8 March 2011 Automated classification of quilt photographs into crazy and non-crazy
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Abstract
This work addresses the problem of automatic classification and labeling of 19th- and 20th-century quilts from photographs. The photographs are classified according to the quilt patterns into crazy and non - crazy categories. Based on the classification labels, humanists try to understand the distinct characteristics of an individual quilt-maker or relevant quilt-making groups in terms of their choices of pattern selection, color choices, layout, and original deviations from traditional patterns. While manual assignment of crazy and non-crazy labels can be achieved by visual inspection, there does not currently exist a clear definition of the level of crazy-ness, nor an automated method for classifying patterns as crazy and non-crazy. We approach the problem by modeling the level of crazy-ness by the distribution of clusters of color-homogeneous connected image segments of similar shapes. First, we extract signatures (a set of features) of quilt images that represent our model of crazy-ness. Next, we use a supervised classification method, such as the Support Vector Machine (SVM) with the radial basis function, to train and test the SVM model. Finally, the SVM model is optimized using N-fold cross validation and the classification accuracy is reported over a set of 39 quilt images.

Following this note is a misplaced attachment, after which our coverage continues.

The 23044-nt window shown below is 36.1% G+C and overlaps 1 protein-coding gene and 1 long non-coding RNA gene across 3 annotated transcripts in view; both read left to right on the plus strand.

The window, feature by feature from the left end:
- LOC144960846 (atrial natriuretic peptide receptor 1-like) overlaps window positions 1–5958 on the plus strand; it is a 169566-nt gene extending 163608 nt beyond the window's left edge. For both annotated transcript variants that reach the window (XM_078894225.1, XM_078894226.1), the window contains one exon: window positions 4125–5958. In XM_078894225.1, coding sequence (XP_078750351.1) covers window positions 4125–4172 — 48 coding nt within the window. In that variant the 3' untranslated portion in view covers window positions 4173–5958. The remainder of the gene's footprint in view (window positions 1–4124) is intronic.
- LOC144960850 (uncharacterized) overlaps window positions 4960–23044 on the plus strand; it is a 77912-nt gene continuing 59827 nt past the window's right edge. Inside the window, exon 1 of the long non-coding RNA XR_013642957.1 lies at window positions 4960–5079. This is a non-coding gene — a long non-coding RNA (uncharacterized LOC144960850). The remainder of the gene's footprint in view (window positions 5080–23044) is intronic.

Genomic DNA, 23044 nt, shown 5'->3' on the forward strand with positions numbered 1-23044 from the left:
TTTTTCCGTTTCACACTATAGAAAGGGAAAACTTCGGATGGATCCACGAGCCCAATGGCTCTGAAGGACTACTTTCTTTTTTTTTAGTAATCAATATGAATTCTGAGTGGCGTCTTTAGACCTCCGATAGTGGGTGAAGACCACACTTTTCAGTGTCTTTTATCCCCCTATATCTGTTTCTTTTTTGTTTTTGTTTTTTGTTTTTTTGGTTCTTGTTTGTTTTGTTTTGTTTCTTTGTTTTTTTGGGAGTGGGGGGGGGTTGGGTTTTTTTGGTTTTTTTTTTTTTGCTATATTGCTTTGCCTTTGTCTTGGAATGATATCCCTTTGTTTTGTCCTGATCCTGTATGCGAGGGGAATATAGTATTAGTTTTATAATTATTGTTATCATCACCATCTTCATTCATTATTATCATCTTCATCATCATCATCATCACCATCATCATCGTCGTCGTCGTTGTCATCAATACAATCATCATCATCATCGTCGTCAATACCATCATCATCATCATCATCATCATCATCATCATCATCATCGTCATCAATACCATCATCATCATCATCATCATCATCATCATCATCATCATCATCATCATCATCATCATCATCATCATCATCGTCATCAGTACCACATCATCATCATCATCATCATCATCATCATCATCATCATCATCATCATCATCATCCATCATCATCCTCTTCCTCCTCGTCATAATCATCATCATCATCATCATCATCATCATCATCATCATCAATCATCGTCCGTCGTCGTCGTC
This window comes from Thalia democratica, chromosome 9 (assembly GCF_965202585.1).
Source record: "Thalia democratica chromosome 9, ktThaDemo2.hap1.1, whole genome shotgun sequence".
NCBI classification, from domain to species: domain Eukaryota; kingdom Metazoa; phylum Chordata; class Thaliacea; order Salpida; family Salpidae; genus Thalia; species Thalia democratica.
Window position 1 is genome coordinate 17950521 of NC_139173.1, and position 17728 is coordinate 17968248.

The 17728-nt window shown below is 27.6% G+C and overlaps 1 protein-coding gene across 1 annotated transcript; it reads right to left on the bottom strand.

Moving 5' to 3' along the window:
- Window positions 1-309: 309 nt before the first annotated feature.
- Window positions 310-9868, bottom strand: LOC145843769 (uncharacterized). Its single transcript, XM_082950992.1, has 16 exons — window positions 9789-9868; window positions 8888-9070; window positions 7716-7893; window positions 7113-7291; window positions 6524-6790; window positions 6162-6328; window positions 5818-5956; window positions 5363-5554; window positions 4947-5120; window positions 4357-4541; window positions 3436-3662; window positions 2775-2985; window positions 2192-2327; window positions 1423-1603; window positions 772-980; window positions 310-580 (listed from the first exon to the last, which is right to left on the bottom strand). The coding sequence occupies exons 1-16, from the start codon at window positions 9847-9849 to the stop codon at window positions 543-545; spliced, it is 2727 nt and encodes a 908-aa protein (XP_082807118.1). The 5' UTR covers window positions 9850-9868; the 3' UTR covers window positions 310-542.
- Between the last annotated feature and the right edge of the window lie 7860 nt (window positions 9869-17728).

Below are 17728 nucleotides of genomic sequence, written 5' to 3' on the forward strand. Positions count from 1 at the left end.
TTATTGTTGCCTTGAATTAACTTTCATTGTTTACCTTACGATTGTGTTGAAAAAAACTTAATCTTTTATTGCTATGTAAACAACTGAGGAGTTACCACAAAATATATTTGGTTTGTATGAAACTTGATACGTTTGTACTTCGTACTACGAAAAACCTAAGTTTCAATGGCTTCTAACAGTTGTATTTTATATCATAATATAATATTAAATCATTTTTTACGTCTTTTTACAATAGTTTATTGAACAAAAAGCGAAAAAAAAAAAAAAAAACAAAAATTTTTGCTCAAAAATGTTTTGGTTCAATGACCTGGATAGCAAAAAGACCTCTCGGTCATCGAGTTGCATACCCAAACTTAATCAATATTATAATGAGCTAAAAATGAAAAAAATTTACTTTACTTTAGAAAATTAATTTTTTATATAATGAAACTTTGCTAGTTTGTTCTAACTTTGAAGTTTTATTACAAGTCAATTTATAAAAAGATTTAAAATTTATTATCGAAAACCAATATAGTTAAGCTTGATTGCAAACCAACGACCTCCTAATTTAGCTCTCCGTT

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Alhaad Gokhale, Peter Bajcsy, "Automated classification of quilt photographs into crazy and non-crazy", Proc. SPIE 7869, Computer Vision and Image Analysis of Art II, 78690M (8 March 2011); doi: 10.1117/12.876370; https://doi.org/10.1117/12.876370
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